Wednesday, July 26, 2006

OSCON: Day One part 6

The lightning talks were split up by a break, after which we watched a short dramatization of the Perl module selection and install process. You had to be there, AND be a huge Perl geek, but they got lots of laughs. It was pretty funny if you got the joke.

Next was Tim Bunce, who talked briefly about database interfaces for open-source languages. I should note that Tim is the primary architect behind DBI, which is the database library that Shopzilla (and almost everyone else) use for Perl database development. He told us about the migration from DBI to Perl6. I'm impressed at how much thought is going into this subject, that is, the move from Perl5 to Perl6. It's an important question, and I'm glad it's not being ignored. Not that it could be ignored, I suppose.

Next was a great talk about higher-order Perl. This was good stuff. It was almost like an old-school religious revival, with lots of hooting and cheering. It was pretty short though. I really need to pick up the book as well.

After that a first-time presenter got up and told us about a technique he uses for logging. It was pretty basic stuff, not the sort of exciting deep magic we Perl geeks love most. I'm just glad to see developers, even less high-level ones, sharing techniques with one another.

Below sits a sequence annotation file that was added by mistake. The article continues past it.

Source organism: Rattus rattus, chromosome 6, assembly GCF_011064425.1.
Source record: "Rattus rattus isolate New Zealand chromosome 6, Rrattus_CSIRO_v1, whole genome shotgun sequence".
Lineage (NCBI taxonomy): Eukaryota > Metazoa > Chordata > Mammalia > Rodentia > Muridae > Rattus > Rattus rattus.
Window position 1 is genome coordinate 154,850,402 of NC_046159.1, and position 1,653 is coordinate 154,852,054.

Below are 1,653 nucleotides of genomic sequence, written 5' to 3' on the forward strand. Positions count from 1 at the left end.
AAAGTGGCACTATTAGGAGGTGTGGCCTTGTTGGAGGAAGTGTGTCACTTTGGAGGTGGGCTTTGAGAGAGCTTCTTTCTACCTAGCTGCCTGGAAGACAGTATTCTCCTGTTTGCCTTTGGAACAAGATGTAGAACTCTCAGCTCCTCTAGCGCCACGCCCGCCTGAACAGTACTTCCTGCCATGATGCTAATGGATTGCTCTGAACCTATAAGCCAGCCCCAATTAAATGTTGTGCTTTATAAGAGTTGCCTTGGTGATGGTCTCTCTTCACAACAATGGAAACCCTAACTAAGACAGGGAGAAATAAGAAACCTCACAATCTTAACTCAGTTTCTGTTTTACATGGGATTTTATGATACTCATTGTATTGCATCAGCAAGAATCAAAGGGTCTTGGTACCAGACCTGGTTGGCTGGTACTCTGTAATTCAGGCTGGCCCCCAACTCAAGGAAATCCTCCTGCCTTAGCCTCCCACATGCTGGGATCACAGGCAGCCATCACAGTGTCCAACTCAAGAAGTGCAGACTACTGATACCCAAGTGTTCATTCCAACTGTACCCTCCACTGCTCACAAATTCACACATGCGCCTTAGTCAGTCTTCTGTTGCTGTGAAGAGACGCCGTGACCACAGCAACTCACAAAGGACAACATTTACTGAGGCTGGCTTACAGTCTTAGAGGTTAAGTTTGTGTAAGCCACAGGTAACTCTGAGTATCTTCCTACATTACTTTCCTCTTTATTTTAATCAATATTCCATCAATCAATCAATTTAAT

Folllowing that was a presentation about a templating system called Tiny Templater. The glut of available templating systems for Perl was something of a running joke during the lightning talks.

Patrick Michaud spoke a bit about Parrot, and why it's important to implement other languages on top of Parrot. The example he gave was his implementation of the APL programming language on Parrot. He had mentioned this during his earlier talk about PGC. He implemented the APL parser by porting the BNF grammar notation to PGC grammar. This is an important proof-of-concept for Parrot, and I enjoyed the presentation, if only for the realization of how terrifying APL is (you need a special keyboard!).

George Wood of Freescale (a chip manufacturer) talked to us a bit more about the state of Parrot and the languages that are currently available. He had lots of diagrams, but they were a bit dense.

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